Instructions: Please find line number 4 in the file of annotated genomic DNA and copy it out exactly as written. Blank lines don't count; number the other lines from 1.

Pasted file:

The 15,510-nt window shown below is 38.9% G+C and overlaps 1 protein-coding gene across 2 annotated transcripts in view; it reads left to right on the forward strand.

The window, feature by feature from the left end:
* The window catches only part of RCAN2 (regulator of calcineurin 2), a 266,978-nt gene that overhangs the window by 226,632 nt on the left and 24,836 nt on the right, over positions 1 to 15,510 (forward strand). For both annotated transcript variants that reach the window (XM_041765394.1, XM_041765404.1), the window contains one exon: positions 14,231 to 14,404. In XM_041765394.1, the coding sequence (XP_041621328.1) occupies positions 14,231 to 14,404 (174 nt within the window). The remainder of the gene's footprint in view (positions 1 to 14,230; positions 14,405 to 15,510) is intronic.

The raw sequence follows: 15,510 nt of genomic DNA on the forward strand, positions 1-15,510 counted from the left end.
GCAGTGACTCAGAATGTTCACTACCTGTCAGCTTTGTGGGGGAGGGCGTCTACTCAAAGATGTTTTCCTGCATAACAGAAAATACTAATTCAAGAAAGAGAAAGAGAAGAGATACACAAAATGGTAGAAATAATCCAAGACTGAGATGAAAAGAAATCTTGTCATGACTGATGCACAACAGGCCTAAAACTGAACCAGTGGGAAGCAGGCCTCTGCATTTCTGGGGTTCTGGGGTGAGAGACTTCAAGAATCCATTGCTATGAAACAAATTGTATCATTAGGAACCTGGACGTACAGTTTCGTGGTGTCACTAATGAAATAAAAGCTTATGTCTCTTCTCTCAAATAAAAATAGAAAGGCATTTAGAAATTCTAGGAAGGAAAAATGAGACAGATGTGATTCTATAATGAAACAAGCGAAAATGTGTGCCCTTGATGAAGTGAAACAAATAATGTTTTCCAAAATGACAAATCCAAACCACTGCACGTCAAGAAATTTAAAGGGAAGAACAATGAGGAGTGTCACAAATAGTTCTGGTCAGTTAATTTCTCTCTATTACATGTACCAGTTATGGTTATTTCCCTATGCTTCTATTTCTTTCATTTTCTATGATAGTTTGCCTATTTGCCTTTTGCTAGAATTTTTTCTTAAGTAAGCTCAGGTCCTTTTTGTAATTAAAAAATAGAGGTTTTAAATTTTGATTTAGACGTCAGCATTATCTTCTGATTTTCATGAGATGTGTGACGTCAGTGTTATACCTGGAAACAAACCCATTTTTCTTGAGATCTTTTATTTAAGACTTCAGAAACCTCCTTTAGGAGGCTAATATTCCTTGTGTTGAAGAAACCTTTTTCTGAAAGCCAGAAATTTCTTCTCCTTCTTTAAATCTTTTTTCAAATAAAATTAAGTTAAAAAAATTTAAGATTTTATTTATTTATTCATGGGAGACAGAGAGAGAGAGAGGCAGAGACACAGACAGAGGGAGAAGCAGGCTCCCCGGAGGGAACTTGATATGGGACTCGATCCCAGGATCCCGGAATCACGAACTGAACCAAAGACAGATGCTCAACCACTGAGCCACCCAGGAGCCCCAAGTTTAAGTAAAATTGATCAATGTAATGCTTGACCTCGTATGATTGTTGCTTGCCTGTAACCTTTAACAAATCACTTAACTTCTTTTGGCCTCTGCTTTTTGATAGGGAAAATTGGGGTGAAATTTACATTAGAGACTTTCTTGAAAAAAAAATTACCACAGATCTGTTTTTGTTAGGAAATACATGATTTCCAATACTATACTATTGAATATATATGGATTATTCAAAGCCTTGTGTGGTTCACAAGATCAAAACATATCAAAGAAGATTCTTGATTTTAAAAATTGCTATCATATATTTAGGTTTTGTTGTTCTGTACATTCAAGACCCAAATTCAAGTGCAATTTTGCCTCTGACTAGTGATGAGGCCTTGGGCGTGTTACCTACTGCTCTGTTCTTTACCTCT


The raw sequence follows: 15,510 nt of genomic DNA on the forward strand, positions 1-15,510 counted from the left end.